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Exhibition: Someno Collection

Miwa Jusetsu, Inochi-no-kaika, tea bowl with notched foot, Hagi ware, Oni-hagi type, 2003


Slapdash ceramics stir the mind at the National Museum of Modern Art

Many people who aspire to be artists fail to hit the mark, while others with no such ambition can unwittingly succeed in achieving true artistry. This paradox is nowhere more evident than at a top-level crafts exhibition, like "Mr. and Mrs. Someno's Ceramics Collection," now on at the National Museum of Modern Art's Craft Gallery.

With around 200 pieces collected by the late law professor Yoshinobu Someno and his wife over several decades, the show features ceramics by several well-known potters. Although most of them produced aesthetically stunning work and some of them even received grandiloquent titles like "Living National Treasure," for the most part, they prided themselves on being simple craftsmen rather than artists.

But even "prided," with its connotations of self-conscious achievement, is the wrong word. The appeal of many of these works is what Someno called their lack of "ostentatious nonsense." A good example of the collector's taste is a square dish with a reddish brown glaze by Shoji Hamada. This has a wonderfully loose, almost random splotch of design in colored enamels, which seems to have been daubed on sometime in the production process with nary a conscious thought.

It is this nonchalant, laidback attitude that's so refreshing and artistically cool. But such playful insouciance is only allowable because Hamada was an accomplished craftsman with a deep understanding of every stage of the complex pottery process. On its own, this kind of slapdash approach would simply be puerile and irritating, but on an elegantly made, well proportioned, well fired piece of crockery, it is instead a breath of fresh air.

A similar spirit can be found in Inochi-no-kaika (2003), a Hagi ware chawan (tea bowl) with a notched foot, made by the then 93-year-old Jusetsu Miwa, the 11th master in a potting dynasty that stretches back hundreds of years.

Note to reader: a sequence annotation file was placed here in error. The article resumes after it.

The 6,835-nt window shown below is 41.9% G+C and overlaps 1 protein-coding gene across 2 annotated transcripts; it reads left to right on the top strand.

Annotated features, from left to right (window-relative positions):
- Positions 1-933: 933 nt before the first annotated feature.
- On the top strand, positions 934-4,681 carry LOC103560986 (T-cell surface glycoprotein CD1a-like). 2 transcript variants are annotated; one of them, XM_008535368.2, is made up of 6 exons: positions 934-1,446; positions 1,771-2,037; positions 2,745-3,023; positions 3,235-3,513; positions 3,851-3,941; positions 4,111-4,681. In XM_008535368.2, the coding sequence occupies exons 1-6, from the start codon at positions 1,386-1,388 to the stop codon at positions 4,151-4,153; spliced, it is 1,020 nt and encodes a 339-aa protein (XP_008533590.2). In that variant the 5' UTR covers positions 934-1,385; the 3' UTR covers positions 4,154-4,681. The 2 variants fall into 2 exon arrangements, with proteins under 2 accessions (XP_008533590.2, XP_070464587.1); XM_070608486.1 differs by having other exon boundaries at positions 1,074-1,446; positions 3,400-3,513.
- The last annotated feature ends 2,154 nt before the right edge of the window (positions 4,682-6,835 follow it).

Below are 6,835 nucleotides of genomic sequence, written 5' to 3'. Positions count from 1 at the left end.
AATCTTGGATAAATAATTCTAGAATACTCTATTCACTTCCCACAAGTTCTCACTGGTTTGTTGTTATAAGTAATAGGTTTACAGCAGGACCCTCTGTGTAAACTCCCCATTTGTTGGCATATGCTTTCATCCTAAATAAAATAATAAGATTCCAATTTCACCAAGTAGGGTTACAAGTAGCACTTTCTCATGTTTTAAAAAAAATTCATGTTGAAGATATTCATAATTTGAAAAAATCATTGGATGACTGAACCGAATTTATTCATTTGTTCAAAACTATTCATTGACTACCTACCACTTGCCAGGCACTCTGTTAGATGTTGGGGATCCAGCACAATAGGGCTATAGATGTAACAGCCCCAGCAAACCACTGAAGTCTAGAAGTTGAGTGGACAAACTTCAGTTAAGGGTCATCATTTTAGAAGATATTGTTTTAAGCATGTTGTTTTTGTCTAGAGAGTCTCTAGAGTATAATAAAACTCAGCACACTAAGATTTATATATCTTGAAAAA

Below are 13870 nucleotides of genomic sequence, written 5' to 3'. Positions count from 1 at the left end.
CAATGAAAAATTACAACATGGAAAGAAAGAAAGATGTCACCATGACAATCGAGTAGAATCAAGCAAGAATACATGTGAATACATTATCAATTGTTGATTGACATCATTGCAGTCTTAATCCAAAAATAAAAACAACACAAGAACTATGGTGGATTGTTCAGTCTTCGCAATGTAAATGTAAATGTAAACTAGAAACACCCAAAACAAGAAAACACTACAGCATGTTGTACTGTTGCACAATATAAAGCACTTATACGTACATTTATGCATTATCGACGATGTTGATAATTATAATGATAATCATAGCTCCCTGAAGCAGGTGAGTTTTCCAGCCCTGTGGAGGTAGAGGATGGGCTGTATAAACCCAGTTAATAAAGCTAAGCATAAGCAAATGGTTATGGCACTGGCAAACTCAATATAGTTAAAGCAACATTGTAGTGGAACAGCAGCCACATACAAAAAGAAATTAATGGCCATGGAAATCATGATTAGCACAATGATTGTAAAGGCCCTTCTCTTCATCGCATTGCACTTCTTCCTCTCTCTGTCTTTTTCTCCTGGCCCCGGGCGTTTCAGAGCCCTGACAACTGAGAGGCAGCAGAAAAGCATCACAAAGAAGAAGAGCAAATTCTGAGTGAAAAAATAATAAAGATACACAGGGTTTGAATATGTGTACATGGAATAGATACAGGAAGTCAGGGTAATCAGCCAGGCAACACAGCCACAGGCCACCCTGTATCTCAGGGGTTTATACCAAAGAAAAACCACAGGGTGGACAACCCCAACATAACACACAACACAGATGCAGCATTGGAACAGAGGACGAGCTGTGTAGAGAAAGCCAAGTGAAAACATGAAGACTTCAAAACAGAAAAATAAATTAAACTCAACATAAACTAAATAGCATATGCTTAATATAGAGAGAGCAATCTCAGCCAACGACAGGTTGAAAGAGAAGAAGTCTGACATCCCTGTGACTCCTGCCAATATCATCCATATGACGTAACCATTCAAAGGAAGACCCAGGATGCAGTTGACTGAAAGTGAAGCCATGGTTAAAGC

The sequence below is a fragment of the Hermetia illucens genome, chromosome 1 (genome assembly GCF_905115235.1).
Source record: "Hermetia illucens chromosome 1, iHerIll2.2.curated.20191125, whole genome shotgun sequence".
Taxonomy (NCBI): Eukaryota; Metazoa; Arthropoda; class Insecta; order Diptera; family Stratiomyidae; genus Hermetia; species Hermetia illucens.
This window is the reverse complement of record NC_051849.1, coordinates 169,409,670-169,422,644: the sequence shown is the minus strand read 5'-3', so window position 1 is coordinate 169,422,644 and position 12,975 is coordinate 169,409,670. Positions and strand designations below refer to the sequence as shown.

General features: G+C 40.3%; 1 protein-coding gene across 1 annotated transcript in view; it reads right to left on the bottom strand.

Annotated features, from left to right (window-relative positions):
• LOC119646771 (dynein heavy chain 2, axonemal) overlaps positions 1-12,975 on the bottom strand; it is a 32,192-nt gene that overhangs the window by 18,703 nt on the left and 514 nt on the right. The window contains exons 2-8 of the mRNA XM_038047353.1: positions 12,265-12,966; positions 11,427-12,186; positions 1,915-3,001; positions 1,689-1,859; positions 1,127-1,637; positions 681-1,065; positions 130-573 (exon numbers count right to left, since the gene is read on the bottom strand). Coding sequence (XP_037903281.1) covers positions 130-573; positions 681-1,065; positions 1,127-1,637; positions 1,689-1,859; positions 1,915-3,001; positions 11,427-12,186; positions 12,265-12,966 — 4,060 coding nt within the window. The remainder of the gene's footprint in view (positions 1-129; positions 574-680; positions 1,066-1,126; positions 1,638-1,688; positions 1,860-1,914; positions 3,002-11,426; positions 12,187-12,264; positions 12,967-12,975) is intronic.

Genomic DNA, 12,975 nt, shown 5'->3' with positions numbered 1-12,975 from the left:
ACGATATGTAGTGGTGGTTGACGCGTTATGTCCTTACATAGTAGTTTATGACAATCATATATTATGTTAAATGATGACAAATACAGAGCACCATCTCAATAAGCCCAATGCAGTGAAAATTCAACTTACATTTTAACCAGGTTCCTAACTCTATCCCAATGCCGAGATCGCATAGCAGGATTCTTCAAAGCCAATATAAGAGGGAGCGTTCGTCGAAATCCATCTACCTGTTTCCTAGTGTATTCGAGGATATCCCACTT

Hagi ware takes its name from a city in Western Japan, a center of pottery since captive Korean craftsmen were resettled there following Japanese invasions of their homeland in the late 16th century. Associated with the tea ceremony, it strives for a rustic simplicity, emitting warmth and a sense of the clay from which it is made. A key feature is the cracks in the glazing that allow it to become encrusted with tea stains over time, gradually changing color. This is achieved by the uneven application of the glaze, shrinkage of the item during firing, and the turbulent air currents within the kiln.

Rather than shaping and controlling the process, the craftsman has an instinct about what may happen and allows the processes and materials to speak for themselves. The result is often dependent on lucky accidents.
Inochi-no-kaika is an example of oni-hagi ("devil Hagi"), a wilder style pioneered by Miwa that is considered aggressive in its flouting of convention, but in fact brings the spirit of Hagi ware to its logical conclusion.

In other countries, ceramics this rough, rude and lopsided would be considered a lot less than perfect (and probably unhygienic too), but in Japan they are greatly appreciated. This is because, unlike more perfect productions, they reveal exactly what they are—glazed clay objects made by hand and fire for drinking tea—rather than hiding under a clean finished surface. Also, the random patterns that appear lend themselves to reflection and stimulate the imagination.

Someno, in a 1986 essay, eloquently captured the power of such homely objects to stir visions.

"In Kusetsu's new work," he wrote, "one can see clouds through which a dragon flies up to the sky, or warm earth showing through gaps where spring snow melts, or perhaps torrents of water rushing down a valley, cutting through rocks. It's as though we hear Stravinsky's Rite of Spring."

C.B.Liddell
Metropolis
25th September, 2009
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